This week I finished the book Dangerous Calling by Paul David Tripp. This book by far has been the most honest, practical, and Gospel-centered pastoral books I have ever read. It does what most pastoral books do not, it’s not a handbook of how to do pastoral ministry in the local church, but an honest look at the heart and man behind the ministry. In Tripp’s words, “This book is written to confront the issue of the often unhealthy shape of pastoral culture and to put on the table the temptations that are either unique to or intensified by pastoral ministry. This is a book of warning that calls you to humble self-reflection and change” (page 11-12).
Tripp breaks down the book into three parts. In part one he examines the pastoral cultural. I appreciate Tripp’s honesty and authenticity in this part of the book (even though he is very honest throughout the entire book). He shares much about his own struggle with personal sin while maintaining the public persona of a healthy pastor. In this section, Tripp exposes many of the struggles and temptations pastors will face. He doesn’t hold any punches, but goes straight to the heart and exposes the sins of pastoral ministry. In part two Tripp talks about the danger of loosing your awe, forgetting who God is. He shares about the danger of being comfortable, keeping secrets, and apathy. In part three he explains the danger of arrival, forgetting who God is. This is where Tripp exposes the danger and harm in thinking we have arrived or that the ministry is about us, not God.
I don’t want to share much more detail about the contents of this book because I want to encourage anyone in pastoral ministry to pick up a copy and read it for themselves. I have read many pastoral books through college and seminary, but none of them has been has beneficial and helpful as Dangerous Calling. Tripp knows that learning how to do ministry is not the first goal, the goal is to learn how to be the pastor God desires and created you to be. Once you figure that out ministry will happen.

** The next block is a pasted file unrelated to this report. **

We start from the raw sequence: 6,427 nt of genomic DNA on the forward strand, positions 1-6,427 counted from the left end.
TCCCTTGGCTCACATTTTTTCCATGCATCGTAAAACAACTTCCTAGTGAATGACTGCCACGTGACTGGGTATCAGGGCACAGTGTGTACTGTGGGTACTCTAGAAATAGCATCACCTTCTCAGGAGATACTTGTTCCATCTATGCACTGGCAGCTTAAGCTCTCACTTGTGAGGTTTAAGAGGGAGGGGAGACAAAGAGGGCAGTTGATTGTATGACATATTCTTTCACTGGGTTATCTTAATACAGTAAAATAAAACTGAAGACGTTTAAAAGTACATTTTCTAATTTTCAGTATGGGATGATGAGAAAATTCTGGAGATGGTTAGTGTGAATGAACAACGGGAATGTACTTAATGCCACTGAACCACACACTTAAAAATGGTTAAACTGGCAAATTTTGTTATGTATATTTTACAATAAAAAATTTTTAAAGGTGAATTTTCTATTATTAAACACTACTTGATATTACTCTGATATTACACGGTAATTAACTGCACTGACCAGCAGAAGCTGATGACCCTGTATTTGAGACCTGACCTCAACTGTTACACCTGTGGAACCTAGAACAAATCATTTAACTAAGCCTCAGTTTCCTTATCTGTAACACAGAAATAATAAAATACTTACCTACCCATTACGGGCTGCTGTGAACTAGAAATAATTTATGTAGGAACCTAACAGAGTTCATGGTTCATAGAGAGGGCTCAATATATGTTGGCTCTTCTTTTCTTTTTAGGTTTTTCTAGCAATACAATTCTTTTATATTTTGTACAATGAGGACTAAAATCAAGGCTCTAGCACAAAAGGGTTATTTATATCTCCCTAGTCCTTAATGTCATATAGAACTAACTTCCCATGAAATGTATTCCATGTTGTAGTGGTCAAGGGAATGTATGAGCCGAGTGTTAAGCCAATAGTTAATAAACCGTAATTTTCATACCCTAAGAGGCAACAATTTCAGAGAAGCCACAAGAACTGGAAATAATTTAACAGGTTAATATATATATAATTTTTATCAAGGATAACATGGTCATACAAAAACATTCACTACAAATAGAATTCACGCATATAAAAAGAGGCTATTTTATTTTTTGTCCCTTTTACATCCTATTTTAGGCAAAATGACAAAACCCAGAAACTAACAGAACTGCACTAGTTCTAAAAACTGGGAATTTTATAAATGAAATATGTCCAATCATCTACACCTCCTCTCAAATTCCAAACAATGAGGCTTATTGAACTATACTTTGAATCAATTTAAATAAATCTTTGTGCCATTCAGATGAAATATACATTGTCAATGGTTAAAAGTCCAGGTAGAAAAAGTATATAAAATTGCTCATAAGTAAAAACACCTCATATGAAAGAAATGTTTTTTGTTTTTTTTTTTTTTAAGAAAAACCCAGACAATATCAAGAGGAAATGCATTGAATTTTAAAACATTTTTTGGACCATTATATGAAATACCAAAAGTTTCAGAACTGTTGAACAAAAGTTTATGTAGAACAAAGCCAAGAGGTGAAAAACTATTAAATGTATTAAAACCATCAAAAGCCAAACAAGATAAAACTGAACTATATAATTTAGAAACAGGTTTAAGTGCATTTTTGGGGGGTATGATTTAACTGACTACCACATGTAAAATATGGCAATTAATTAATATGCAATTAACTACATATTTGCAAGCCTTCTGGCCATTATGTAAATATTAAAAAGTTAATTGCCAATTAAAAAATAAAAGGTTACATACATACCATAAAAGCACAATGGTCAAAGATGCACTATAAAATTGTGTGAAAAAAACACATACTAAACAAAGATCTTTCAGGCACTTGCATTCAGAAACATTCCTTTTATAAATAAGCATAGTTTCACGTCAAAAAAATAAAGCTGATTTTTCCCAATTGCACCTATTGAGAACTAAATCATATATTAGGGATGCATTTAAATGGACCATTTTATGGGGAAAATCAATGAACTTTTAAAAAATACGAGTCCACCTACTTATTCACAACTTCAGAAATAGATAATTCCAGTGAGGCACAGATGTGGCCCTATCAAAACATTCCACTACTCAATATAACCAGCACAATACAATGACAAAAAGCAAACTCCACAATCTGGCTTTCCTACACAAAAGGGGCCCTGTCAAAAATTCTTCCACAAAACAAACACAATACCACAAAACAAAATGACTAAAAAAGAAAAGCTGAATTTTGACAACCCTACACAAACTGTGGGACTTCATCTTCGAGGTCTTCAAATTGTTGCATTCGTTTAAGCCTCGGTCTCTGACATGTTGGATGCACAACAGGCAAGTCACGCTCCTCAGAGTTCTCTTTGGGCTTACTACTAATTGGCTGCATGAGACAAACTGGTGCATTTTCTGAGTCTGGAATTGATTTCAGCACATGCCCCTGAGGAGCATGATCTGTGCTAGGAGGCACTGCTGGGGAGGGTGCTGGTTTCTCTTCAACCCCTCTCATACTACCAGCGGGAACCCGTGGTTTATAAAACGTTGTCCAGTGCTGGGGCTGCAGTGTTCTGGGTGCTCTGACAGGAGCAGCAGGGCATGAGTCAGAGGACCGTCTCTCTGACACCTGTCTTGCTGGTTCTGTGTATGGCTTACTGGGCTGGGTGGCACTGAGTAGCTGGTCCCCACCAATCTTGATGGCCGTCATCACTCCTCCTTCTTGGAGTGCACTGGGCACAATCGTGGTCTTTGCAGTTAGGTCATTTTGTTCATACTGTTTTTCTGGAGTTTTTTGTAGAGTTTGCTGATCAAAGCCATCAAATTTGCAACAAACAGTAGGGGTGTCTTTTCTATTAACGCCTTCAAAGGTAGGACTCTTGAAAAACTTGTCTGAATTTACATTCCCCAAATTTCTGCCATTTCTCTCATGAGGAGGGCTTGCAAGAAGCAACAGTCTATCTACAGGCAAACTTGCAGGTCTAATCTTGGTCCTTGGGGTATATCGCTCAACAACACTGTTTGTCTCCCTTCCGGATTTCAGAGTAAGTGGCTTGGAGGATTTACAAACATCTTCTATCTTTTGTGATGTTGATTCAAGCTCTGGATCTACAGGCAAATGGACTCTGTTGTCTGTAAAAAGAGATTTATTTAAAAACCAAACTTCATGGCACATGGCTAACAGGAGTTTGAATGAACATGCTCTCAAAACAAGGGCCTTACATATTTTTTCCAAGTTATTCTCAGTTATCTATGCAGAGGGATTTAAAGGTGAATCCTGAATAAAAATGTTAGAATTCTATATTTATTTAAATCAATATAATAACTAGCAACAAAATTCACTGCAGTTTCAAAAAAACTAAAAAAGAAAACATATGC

If you read only one book this year pastor, make it this one! You will not regret it and it will change your heart as well as the ministry you oversee. Click here to view a short video of Tripp explaining more about this book.
Burnout is far too popular among pastors (If you don’t believe me, check out these statistics). I believe pastors face burnout because they don’t take the necessary steps to prevent it before it happens. Many times pastor’s hit their burnout stage and then look for help, but sometimes it’s too late. The key to avoiding burnout in ministry is taking steps to avoid it before it even becomes an issues. So what are some steps you can take to avoid burnout as a pastor?
Guard your time with God. Never let a day go by without spending some time with your Savior. Ministry is busy and will steal time away from God if you let it, so guard that time with all you’ve got. Find a time during your daily routine where you can get alone, unplug, and spend time with God in His Word and in prayer (here is a great online devotional tool I use daily).
Love the person of Christ more than the work of Christ. This one is tied closely to guarding your time with God. Unfortunately many pastors are more in love with ministry than they are with Jesus. I believe this happens to a pastor when he neglects his own personal time with God. If you are spending time with God, taking in His Word, and communicating with Him in prayer you will grow in your love for Jesus which will fuel you to do His work. When we don’t do it in that order, we end up doing His work by our own efforts and strength because we haven’t spend time falling more in love with Him. Don’t allow ministry to become your thing of worship, worship Jesus!
Take care of yourself physically. I’m preaching to myself when it comes to this one. Ministry will take all you have physically. Being a pastor can be one of the most physically exhausting things ever. Because of it’s demand on your body and energy, if pastor’s don’t take care of themselves physically they can burnout fast. Take some time out of your busy schedule to exercise. The most helpful thing many pastors could do to fight against burnout is have a regular exercise routine. And remember, eating healthy is a must too. Our bodies are the instrument God uses to do ministry through us, so let’s make sure we take proper care of it.